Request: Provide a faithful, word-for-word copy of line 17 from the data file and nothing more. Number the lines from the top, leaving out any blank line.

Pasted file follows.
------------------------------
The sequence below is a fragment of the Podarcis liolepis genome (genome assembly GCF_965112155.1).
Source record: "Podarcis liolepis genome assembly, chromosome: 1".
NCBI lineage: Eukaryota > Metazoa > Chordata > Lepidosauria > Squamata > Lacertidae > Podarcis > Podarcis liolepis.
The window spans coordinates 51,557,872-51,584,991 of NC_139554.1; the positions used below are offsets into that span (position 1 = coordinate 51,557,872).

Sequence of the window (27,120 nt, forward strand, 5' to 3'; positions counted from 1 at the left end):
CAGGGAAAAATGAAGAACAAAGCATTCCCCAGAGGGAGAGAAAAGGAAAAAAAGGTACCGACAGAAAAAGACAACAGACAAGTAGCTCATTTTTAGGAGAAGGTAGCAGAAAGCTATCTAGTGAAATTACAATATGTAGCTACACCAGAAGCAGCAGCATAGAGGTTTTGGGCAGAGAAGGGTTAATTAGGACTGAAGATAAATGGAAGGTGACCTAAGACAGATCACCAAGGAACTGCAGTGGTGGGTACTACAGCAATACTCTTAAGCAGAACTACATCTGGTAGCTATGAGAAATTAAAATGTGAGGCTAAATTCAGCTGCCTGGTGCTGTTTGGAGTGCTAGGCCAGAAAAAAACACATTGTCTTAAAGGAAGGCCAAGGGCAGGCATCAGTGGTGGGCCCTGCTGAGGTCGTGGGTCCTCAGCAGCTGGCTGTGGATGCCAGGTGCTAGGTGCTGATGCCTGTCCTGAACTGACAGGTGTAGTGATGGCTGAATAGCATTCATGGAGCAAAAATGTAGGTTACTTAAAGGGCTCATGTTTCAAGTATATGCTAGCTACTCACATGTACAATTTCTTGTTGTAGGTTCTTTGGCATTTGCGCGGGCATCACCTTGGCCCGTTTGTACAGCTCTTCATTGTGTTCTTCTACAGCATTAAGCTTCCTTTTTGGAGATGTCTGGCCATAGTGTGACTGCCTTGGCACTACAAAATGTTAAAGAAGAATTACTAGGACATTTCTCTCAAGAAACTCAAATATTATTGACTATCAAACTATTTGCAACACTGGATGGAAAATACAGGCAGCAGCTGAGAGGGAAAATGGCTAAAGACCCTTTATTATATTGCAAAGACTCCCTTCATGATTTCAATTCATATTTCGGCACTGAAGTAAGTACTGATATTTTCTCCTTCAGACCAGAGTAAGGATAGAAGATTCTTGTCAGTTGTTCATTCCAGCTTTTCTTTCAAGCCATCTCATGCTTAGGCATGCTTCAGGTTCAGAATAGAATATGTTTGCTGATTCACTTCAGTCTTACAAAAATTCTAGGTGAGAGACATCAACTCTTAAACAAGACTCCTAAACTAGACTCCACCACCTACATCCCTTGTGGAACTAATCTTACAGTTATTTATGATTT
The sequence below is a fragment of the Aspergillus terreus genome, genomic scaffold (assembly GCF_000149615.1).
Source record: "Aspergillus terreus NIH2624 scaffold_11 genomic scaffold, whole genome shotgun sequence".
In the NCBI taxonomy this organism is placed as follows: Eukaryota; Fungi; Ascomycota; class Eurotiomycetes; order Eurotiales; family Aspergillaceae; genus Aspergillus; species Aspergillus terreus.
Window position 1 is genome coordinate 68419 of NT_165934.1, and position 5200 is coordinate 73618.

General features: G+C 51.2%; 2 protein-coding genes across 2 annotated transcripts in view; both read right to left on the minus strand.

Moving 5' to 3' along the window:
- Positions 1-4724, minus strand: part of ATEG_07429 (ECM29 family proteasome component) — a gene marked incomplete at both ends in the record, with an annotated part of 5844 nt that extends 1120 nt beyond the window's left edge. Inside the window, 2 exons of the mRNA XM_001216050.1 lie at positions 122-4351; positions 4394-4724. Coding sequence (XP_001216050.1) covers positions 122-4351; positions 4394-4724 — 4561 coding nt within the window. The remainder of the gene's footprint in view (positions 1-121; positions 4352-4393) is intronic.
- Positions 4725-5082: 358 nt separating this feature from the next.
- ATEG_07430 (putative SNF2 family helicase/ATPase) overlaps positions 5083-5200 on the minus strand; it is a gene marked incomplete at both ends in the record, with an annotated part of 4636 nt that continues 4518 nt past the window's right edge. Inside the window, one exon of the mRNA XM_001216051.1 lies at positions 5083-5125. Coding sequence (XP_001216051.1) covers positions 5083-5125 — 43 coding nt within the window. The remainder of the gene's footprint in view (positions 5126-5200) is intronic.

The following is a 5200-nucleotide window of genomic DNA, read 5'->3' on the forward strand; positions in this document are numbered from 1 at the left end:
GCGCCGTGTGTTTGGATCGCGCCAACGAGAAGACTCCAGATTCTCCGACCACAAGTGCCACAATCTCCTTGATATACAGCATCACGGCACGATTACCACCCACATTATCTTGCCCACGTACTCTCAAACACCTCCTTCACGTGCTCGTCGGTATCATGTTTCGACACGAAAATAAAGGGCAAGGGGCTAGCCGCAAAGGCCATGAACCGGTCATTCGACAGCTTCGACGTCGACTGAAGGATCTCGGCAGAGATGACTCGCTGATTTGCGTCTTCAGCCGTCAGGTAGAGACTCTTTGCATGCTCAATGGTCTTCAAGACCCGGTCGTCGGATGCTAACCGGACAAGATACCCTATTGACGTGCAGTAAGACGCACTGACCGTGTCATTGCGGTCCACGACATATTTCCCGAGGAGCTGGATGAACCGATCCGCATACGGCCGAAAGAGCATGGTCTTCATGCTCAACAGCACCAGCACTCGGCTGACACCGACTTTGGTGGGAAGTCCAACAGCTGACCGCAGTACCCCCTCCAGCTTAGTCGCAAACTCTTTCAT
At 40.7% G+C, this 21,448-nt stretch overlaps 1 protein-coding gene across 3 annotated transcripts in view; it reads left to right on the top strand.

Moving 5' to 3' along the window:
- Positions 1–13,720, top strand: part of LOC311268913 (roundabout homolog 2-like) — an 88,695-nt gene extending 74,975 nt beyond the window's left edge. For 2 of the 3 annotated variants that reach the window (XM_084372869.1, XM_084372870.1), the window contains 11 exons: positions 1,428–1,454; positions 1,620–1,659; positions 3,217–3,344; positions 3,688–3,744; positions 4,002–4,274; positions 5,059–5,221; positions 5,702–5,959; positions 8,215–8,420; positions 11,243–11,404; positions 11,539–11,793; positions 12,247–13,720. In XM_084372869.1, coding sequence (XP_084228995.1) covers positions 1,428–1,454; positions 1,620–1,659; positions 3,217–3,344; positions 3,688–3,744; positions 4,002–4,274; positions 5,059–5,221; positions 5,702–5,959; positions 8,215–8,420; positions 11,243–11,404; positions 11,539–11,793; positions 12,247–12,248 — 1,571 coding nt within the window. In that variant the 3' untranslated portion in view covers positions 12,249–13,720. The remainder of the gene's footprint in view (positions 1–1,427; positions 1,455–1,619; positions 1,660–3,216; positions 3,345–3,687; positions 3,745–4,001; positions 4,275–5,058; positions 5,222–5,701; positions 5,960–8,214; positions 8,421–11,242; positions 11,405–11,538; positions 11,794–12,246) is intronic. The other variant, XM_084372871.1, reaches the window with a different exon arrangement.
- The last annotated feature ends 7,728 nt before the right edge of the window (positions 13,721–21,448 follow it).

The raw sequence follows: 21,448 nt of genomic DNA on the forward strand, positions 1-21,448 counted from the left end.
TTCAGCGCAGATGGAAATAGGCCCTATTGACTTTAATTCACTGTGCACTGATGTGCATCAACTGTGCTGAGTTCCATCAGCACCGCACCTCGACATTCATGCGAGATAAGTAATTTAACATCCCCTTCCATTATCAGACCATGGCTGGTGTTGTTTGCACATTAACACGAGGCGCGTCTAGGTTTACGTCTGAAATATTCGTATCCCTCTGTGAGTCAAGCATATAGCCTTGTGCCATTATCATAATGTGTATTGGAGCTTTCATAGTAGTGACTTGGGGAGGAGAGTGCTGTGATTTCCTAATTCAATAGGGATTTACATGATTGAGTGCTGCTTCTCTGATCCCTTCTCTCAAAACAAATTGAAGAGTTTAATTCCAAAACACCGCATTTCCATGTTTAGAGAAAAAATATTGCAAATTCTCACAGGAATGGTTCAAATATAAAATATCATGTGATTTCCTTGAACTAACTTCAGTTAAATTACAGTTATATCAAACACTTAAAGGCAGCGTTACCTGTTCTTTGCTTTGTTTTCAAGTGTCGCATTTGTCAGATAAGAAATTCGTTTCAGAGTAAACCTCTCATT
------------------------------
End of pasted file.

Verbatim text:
GCGCCGTGTGTTTGGATCGCGCCAACGAGAAGACTCCAGATTCTCCGACCACAAGTGCCACAATCTCCTTGATATACAGCATCACGGCACGATTACCACCCACATTATCTTGCCCACGTACTCTCAAACACCTCCTTCACGTGCTCGTCGGTATCATGTTTCGACACGAAAATAAAGGGCAAGGGGCTAGCCGCAAAGGCCATGAACCGGTCATTCGACAGCTTCGACGTCGACTGAAGGATCTCGGCAGAGATGACTCGCTGATTTGCGTCTTCAGCCGTCAGGTAGAGACTCTTTGCATGCTCAATGGTCTTCAAGACCCGGTCGTCGGATGCTAACCGGACAAGATACCCTATTGACGTGCAGTAAGACGCACTGACCGTGTCATTGCGGTCCACGACATATTTCCCGAGGAGCTGGATGAACCGATCCGCATACGGCCGAAAGAGCATGGTCTTCATGCTCAACAGCACCAGCACTCGGCTGACACCGACTTTGGTGGGAAGTCCAACAGCTGACCGCAGTACCCCCTCCAGCTTAGTCGCAAACTCTTTCAT